Other fights for equal rights happened in parallel with the movement for women’s rights. Throughout history, the movements intersected in various ways. For example, at the beginning of the women’s suffragist movement, suffragists also advocated for African-American men and women's right to vote. This was because some of the suffragists were former abolitionists. However, some of the suffragists did not believe in racial equality, and others distanced themselves from the cause to keep or gain the support of those communities or politicians who did not support equal rights for African Americans.
After women’s suffrage was granted, feminism became more inclusive and feminists started to support the movements for the rights of African Americans and LGBTQ people. Some members of these movements also defined themselves as feminists and fought for women’s equal rights.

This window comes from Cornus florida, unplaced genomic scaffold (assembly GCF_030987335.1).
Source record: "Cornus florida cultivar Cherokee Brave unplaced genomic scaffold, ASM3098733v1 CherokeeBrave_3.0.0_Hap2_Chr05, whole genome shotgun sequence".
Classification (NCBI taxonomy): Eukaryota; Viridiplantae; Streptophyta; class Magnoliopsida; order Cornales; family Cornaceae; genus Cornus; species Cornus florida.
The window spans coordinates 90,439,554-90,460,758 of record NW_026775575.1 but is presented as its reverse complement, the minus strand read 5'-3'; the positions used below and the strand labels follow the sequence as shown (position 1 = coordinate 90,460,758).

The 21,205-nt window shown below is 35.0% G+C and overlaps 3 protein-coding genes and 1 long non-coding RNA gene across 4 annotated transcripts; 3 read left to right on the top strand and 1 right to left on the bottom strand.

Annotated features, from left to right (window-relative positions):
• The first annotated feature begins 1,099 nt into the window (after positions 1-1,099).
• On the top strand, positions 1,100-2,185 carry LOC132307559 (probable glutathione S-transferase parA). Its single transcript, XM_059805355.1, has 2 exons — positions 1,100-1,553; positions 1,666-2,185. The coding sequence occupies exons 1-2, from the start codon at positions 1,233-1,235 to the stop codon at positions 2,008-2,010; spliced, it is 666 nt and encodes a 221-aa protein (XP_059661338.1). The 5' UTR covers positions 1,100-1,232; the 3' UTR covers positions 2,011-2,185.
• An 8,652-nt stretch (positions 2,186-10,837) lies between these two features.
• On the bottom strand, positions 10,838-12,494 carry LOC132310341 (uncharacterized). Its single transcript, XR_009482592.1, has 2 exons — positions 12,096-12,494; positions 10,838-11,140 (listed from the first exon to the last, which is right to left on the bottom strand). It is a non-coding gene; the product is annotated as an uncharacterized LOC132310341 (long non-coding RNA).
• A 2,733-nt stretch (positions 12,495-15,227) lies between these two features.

However, the movements were not always compatible. For example, some historians have pointed out the sexism in the civil rights movement of the 1950s and 1960s. Although many African-American women stood out as important figures in the movement, the civil rights community was mostly led by men who often did not subscribe to the idea of gender equality.
In a similar manner, prominent feminist figures such as Germaine Greer or Sheila Jeffreys have made controversial comments about transgender topics, basically sending the message that transgender politics are not compatible with their idea of feminism.
However, as the concept of intersectionality spread into the broader culture, feminism and the fight for minority rights began to intersect more and more.
The civil rights movement
Starting in the mid-50s, the civil rights movement was a mass protest movement which fought to obtain legal and civil rights for African Americans, call...